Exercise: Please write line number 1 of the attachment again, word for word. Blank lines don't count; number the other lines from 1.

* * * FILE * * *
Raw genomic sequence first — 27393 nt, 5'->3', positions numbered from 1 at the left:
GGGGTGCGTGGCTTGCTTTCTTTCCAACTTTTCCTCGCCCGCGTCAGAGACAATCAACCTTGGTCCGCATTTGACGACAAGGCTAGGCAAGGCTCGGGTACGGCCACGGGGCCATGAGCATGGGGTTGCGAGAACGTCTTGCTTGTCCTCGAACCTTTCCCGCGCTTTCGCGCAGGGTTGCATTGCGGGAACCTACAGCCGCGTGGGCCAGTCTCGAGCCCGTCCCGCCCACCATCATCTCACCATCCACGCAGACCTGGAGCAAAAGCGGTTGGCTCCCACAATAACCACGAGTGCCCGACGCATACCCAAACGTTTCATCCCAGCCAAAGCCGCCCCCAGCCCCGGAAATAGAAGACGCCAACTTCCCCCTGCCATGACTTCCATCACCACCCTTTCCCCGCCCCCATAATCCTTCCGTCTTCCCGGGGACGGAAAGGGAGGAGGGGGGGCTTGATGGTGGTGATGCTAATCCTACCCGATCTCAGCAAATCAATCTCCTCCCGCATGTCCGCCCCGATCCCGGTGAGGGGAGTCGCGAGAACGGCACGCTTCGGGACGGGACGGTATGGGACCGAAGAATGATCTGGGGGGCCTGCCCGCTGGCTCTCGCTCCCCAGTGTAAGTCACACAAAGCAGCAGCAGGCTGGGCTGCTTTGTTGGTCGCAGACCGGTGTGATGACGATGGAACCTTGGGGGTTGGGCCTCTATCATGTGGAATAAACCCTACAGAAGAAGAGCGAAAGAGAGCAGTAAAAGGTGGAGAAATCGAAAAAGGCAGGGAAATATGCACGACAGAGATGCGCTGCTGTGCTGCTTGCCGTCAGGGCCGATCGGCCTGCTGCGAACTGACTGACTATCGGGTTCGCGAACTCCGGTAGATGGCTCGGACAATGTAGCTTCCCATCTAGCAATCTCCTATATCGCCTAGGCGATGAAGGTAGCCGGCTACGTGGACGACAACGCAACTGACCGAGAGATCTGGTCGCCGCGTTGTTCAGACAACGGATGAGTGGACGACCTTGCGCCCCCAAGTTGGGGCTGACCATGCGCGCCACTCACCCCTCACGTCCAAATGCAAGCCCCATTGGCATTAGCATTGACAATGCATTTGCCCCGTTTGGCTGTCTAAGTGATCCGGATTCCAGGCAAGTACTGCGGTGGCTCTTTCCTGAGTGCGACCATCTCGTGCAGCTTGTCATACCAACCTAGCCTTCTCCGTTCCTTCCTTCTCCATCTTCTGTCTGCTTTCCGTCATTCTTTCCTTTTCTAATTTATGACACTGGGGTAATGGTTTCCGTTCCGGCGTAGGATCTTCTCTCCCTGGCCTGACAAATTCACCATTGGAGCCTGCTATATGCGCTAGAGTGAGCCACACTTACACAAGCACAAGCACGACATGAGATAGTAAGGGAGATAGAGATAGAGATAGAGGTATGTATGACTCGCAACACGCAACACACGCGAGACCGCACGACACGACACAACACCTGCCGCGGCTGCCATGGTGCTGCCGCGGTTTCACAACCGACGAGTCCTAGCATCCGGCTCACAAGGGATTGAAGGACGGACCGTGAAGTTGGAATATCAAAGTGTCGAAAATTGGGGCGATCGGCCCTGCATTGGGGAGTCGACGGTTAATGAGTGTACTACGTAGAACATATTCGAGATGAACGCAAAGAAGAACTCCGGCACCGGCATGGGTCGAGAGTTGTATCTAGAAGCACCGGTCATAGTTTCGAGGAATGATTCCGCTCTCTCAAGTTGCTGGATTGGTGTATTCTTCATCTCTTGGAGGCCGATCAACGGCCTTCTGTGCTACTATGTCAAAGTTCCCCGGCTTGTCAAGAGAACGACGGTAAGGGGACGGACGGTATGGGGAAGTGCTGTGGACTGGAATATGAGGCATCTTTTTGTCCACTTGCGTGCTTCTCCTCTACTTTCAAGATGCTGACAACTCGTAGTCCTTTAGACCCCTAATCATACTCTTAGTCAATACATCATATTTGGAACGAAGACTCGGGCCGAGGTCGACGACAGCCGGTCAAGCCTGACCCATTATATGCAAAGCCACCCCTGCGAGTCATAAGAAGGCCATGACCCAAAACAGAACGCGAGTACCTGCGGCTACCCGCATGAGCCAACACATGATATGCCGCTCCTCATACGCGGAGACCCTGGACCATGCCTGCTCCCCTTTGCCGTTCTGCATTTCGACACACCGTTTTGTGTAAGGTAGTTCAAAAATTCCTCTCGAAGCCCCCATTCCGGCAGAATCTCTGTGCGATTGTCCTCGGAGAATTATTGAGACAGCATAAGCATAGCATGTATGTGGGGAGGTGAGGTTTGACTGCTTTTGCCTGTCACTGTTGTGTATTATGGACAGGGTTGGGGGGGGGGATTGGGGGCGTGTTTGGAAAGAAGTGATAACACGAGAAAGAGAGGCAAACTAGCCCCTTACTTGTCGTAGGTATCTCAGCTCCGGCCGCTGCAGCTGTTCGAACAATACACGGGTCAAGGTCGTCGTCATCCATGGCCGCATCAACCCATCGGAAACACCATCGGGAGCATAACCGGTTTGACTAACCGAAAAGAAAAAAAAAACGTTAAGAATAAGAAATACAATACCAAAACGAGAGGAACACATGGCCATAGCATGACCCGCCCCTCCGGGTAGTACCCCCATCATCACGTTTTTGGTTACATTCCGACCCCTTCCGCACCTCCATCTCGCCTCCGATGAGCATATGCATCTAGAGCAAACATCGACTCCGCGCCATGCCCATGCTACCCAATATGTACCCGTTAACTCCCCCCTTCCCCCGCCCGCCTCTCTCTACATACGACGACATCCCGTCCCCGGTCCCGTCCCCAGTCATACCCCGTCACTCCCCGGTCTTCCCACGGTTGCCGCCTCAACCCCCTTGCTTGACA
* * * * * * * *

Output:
Raw genomic sequence first — 27393 nt, 5'->3', positions numbered from 1 at the left: